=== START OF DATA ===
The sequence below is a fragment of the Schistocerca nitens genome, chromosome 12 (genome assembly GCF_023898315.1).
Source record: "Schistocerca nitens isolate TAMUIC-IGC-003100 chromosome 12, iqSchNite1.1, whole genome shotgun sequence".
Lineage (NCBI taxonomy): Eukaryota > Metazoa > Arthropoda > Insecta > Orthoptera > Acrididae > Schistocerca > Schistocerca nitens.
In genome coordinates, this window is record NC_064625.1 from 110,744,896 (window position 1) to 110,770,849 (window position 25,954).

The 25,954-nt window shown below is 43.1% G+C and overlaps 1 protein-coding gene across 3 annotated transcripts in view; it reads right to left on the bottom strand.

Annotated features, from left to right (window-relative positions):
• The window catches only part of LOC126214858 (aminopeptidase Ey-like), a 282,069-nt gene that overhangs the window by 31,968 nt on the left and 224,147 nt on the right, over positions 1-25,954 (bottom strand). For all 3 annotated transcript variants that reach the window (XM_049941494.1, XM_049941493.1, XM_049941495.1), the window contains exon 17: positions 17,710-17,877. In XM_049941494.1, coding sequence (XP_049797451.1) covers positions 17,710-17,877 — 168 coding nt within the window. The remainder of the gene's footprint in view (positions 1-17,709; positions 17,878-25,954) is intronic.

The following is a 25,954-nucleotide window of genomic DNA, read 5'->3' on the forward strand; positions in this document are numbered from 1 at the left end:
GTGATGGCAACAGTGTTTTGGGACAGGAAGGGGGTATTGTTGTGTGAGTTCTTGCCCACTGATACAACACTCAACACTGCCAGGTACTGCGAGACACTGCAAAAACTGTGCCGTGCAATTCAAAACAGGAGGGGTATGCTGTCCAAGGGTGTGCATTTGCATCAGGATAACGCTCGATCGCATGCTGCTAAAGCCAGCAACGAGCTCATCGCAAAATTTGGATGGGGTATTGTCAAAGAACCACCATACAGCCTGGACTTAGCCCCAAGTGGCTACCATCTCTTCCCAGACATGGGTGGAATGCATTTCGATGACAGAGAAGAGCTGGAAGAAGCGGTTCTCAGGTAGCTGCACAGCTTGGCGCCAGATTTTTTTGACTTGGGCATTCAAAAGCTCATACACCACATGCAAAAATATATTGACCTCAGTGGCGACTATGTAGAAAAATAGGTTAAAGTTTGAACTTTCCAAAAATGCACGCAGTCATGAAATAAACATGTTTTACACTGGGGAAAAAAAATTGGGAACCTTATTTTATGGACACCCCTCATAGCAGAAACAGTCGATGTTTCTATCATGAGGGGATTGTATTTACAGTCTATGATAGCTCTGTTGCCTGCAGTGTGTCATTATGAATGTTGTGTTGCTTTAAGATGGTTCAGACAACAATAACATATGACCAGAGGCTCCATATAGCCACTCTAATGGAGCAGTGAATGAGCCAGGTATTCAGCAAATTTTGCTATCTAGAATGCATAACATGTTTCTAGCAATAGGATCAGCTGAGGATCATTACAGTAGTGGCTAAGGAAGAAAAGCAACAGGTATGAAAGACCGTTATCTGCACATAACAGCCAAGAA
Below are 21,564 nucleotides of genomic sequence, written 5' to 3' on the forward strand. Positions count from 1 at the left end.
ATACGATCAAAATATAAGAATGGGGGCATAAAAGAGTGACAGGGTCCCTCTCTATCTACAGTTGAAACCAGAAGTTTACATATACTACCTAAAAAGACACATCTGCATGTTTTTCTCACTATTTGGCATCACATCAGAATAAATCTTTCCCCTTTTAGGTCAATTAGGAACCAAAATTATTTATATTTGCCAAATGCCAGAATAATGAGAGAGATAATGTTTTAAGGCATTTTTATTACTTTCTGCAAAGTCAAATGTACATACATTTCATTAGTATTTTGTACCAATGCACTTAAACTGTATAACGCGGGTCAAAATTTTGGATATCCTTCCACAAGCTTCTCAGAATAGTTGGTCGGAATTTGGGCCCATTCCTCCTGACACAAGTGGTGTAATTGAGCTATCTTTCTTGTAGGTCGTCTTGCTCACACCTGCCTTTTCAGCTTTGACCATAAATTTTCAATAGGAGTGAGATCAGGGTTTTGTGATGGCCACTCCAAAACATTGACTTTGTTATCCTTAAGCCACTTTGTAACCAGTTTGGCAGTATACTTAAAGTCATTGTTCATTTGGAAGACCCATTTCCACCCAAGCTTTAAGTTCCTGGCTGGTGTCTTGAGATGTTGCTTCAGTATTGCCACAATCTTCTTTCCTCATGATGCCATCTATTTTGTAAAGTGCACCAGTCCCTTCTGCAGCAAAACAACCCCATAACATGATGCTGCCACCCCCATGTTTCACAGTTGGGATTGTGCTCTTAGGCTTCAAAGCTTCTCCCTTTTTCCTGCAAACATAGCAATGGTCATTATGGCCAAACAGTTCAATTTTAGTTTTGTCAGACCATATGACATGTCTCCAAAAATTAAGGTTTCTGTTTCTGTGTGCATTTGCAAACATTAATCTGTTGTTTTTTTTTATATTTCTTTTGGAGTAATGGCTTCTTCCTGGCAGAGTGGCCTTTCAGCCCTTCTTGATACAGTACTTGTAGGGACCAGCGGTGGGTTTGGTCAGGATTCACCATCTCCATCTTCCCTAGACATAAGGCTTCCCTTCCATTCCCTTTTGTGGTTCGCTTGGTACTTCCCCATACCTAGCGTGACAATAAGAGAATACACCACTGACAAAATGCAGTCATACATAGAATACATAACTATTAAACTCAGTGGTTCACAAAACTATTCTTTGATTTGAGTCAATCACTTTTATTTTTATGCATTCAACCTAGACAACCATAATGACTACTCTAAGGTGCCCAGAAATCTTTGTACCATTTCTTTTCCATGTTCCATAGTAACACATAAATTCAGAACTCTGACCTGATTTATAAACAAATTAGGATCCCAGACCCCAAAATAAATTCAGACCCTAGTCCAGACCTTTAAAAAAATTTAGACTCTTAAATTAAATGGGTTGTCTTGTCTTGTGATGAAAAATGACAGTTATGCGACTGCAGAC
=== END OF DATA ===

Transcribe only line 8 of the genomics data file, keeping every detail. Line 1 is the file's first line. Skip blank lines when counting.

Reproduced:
The following is a 25,954-nucleotide window of genomic DNA, read 5'->3' on the forward strand; positions in this document are numbered from 1 at the left end: